High salt in soil threatens to reduce the growth and yield of crops. In a breakthrough discovery, researchers have now identified a protein family that may help plants grow under slat stress. The researchers revealed that a previously unknown family of proteins named 'Companions of Cellulose synthase' (CC) supports the cellulose production machinery under salt stress conditions.
Lead researcher Staffan Persson, professor at University of Melbourne, Australia, said, "More and more of the world's crops are facing salt stress with high salt in soils (also known as salinity) affecting 20% of the total, and 33% of irrigated, agricultural lands worldwide. By 2050 it is estimated that we need to increase our production of food by 70% to feed an additional 2.3 billion people. Salinity is a major limiting factor for this goal as more than 50% of the arable land may be salt afflicted by the year 2050. It is therefore of great agricultural importance to find genes and mechanisms that can improve plant growth under such conditions. We show that these proteins, which we called CC proteins, are part of the cellulose synthase complex during cellulose synthesis."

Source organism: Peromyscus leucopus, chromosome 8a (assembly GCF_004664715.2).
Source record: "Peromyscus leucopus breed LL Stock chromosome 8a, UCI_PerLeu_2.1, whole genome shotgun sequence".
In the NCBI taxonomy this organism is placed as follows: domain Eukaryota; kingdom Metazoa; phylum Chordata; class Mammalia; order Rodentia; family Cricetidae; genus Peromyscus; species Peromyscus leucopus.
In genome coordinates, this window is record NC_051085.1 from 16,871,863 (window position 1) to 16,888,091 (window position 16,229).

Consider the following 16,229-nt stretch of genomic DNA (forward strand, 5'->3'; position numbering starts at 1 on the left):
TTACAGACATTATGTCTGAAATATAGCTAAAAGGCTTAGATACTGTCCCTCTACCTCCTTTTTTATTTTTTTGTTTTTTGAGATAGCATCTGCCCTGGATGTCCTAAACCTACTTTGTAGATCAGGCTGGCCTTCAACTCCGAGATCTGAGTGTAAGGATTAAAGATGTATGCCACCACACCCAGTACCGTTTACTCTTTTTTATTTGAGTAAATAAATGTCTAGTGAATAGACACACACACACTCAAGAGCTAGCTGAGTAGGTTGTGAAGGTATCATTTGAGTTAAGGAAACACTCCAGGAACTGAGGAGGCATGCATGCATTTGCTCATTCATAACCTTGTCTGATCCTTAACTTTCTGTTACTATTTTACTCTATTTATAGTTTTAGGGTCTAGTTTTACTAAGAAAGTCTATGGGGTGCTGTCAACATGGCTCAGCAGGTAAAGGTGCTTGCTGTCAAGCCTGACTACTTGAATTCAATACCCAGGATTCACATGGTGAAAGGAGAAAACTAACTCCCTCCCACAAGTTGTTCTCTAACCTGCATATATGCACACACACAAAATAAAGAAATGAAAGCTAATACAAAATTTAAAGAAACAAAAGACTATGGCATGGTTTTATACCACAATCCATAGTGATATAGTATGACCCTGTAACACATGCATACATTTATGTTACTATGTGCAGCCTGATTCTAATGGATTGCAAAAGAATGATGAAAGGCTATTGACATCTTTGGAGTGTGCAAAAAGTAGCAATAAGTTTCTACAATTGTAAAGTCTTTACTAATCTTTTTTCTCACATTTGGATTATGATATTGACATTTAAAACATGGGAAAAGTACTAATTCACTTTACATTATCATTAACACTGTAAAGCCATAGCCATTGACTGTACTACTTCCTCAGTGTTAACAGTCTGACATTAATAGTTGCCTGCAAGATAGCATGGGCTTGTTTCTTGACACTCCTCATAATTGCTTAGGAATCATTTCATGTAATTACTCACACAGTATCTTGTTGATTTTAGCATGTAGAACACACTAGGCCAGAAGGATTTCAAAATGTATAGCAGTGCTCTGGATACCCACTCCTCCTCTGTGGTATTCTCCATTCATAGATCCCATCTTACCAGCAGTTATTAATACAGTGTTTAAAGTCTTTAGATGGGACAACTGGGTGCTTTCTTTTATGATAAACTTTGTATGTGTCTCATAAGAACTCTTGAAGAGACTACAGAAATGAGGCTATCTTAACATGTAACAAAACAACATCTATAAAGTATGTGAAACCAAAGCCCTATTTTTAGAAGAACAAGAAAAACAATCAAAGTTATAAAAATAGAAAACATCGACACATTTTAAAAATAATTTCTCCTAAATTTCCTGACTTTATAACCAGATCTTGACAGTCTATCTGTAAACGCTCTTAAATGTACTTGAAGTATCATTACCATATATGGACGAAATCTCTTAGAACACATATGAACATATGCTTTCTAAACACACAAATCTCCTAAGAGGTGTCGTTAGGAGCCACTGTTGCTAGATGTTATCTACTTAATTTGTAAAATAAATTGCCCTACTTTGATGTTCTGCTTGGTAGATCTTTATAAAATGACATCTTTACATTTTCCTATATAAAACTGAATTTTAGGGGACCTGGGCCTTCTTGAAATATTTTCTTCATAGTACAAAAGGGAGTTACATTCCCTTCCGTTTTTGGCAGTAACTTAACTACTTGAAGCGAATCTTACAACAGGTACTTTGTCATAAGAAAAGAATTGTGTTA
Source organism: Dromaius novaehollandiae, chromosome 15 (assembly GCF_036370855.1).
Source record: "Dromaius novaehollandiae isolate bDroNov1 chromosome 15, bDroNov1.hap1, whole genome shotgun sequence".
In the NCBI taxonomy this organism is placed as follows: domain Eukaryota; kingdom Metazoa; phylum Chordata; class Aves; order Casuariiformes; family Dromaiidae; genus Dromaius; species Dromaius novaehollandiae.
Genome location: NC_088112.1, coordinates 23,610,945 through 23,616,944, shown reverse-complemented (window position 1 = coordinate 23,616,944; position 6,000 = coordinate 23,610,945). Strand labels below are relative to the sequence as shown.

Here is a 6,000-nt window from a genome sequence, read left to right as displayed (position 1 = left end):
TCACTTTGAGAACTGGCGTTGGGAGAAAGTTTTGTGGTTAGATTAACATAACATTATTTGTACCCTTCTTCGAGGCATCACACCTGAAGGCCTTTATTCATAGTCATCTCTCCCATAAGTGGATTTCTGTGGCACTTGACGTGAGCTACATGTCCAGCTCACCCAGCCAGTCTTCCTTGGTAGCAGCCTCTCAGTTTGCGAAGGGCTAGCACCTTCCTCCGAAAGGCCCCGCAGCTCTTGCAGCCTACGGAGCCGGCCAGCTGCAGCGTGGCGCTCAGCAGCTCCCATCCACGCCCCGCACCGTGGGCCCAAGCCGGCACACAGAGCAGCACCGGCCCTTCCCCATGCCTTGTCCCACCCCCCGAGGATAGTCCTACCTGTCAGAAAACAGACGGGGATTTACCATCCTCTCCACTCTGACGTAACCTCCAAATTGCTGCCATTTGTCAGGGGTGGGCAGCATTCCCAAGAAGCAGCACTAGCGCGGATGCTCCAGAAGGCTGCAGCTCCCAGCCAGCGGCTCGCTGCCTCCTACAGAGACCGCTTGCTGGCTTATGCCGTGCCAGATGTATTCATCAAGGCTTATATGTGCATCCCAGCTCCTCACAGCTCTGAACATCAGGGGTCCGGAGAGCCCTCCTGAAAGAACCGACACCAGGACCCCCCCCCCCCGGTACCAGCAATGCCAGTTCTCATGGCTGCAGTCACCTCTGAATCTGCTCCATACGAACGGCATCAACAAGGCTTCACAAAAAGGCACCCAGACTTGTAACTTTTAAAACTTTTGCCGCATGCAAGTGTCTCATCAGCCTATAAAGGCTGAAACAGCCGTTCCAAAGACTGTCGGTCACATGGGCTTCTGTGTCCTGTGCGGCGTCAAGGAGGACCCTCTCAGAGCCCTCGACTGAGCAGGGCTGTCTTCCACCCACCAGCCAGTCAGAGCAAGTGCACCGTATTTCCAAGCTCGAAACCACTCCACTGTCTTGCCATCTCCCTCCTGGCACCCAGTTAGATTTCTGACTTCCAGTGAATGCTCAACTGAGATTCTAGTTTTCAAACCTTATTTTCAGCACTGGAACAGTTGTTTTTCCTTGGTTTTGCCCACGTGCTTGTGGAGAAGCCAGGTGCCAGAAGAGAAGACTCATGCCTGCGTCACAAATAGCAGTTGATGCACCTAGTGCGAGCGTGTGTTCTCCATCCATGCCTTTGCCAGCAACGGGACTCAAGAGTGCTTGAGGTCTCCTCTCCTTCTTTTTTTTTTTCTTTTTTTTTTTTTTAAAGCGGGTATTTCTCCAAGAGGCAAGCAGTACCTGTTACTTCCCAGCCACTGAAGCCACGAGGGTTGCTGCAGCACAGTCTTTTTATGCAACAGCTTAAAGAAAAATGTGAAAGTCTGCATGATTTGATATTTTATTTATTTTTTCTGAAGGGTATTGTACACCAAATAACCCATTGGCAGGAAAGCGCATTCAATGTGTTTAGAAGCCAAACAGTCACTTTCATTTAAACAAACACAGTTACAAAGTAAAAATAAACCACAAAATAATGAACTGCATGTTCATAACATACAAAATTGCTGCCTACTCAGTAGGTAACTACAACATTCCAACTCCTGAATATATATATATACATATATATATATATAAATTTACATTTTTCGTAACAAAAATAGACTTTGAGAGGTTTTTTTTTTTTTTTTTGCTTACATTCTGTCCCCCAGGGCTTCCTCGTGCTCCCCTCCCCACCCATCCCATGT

For the study, researchers discovered that the CC gene activity was increased when plants were exposed to high salt concentrations. Thus, the researchers hypothesized an involvement of these proteins in salt tolerance of plants. A co-author of the study said, "To prove this hypothesis we deleted multiple genes of the CC gene family in the model plant Arabidopsis thaliana (thale cress), and grew the plants on salt-containing media. These mutated plants performed much worse than the wild-type plants."
The study was published in Cell.